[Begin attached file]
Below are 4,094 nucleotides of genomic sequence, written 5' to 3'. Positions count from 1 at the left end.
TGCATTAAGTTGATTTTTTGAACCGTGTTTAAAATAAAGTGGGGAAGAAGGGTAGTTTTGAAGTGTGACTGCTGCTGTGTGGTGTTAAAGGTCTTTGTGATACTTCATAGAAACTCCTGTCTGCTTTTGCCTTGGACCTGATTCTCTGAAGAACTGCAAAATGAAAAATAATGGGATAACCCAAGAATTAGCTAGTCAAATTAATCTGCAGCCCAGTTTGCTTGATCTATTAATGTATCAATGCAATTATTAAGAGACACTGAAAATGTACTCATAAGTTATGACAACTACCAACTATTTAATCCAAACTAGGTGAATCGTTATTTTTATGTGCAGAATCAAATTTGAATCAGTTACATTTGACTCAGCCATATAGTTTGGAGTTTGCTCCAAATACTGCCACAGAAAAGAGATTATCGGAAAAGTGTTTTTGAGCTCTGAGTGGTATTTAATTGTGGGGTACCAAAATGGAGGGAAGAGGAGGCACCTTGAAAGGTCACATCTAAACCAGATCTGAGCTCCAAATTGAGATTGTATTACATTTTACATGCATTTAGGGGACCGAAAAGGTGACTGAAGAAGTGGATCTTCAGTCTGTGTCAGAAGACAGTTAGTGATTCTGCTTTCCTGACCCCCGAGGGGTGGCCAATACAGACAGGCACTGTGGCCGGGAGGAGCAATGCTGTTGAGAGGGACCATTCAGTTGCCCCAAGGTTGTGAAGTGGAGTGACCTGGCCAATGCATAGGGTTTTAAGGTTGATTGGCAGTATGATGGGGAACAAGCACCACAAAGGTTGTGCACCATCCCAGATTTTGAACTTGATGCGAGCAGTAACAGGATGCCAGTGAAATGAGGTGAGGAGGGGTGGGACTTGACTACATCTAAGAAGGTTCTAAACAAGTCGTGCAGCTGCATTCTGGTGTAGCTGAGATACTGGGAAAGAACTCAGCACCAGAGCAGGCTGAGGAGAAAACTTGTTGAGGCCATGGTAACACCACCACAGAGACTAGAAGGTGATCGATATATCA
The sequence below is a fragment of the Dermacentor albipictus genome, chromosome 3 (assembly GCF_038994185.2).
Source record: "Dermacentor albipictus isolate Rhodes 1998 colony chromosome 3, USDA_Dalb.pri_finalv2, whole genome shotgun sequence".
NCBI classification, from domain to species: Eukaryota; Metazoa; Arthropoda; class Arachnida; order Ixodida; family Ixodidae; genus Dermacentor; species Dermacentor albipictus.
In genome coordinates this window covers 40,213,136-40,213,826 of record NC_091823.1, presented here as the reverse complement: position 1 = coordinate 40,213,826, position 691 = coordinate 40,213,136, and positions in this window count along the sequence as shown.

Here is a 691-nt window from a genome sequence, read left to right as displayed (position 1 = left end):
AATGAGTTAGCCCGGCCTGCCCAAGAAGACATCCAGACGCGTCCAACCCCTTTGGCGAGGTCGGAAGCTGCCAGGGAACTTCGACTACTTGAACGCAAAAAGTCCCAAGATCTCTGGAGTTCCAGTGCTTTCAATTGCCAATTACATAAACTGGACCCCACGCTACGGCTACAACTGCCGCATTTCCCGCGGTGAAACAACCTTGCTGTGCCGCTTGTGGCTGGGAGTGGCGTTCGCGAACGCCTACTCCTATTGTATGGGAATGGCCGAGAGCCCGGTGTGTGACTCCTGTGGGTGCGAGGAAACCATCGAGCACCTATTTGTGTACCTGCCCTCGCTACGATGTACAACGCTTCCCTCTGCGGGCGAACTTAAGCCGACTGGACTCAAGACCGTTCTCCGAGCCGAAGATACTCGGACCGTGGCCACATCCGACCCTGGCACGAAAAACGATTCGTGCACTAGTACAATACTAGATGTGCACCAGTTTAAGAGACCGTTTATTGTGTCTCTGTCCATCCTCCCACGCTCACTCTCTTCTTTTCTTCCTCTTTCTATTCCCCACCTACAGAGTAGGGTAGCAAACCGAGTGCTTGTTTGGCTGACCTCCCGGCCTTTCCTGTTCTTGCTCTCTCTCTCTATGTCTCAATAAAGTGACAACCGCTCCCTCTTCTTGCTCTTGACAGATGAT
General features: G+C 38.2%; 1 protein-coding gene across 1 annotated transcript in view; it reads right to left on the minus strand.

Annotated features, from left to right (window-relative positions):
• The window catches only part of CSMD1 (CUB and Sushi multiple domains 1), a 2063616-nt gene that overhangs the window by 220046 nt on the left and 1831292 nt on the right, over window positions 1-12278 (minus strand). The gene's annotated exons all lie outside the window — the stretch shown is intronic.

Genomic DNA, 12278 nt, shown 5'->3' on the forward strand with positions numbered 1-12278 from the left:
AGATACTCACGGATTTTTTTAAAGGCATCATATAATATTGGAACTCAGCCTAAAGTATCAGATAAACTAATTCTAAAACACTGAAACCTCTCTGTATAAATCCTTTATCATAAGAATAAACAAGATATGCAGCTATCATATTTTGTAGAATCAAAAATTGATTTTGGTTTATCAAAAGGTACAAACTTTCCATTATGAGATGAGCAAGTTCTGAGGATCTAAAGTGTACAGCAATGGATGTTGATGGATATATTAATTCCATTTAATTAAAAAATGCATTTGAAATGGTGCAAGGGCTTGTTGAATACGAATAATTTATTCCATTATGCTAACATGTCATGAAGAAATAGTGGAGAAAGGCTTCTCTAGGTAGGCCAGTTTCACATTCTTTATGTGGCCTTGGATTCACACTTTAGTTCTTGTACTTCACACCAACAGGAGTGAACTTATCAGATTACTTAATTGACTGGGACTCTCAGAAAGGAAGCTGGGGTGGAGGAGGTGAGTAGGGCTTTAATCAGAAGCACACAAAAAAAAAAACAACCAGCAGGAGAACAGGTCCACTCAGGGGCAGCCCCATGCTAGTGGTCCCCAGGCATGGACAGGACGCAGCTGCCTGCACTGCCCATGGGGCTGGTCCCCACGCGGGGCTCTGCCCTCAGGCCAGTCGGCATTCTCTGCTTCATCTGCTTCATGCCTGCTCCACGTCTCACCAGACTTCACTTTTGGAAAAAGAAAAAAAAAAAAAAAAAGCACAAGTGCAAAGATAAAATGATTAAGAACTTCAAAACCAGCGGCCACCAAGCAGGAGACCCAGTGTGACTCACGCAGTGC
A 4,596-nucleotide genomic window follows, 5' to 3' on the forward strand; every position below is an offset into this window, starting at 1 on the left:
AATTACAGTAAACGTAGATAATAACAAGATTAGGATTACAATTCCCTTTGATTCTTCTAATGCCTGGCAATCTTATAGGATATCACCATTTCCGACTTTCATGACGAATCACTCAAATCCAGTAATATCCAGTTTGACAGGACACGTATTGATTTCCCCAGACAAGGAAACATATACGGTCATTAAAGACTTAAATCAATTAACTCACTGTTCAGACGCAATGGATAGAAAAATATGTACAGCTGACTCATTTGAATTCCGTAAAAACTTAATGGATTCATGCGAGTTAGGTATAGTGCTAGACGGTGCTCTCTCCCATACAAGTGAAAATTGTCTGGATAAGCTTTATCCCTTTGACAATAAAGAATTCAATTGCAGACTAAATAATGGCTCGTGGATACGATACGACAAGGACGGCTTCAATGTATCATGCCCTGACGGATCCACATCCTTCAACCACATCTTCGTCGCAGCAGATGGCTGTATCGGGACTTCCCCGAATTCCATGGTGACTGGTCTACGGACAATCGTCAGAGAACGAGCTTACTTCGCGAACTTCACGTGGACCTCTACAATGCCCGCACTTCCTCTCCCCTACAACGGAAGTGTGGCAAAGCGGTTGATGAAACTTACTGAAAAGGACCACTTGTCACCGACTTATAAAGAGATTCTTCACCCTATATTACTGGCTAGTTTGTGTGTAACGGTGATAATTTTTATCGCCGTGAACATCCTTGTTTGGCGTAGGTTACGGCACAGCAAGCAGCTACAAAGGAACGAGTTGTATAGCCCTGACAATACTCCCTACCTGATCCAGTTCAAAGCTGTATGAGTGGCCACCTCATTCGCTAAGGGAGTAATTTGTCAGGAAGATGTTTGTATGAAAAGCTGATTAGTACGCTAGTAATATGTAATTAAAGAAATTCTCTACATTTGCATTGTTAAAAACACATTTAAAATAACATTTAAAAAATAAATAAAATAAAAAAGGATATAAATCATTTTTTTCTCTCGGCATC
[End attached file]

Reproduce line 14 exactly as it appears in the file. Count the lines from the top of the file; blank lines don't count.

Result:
A 4,596-nucleotide genomic window follows, 5' to 3' on the forward strand; every position below is an offset into this window, starting at 1 on the left: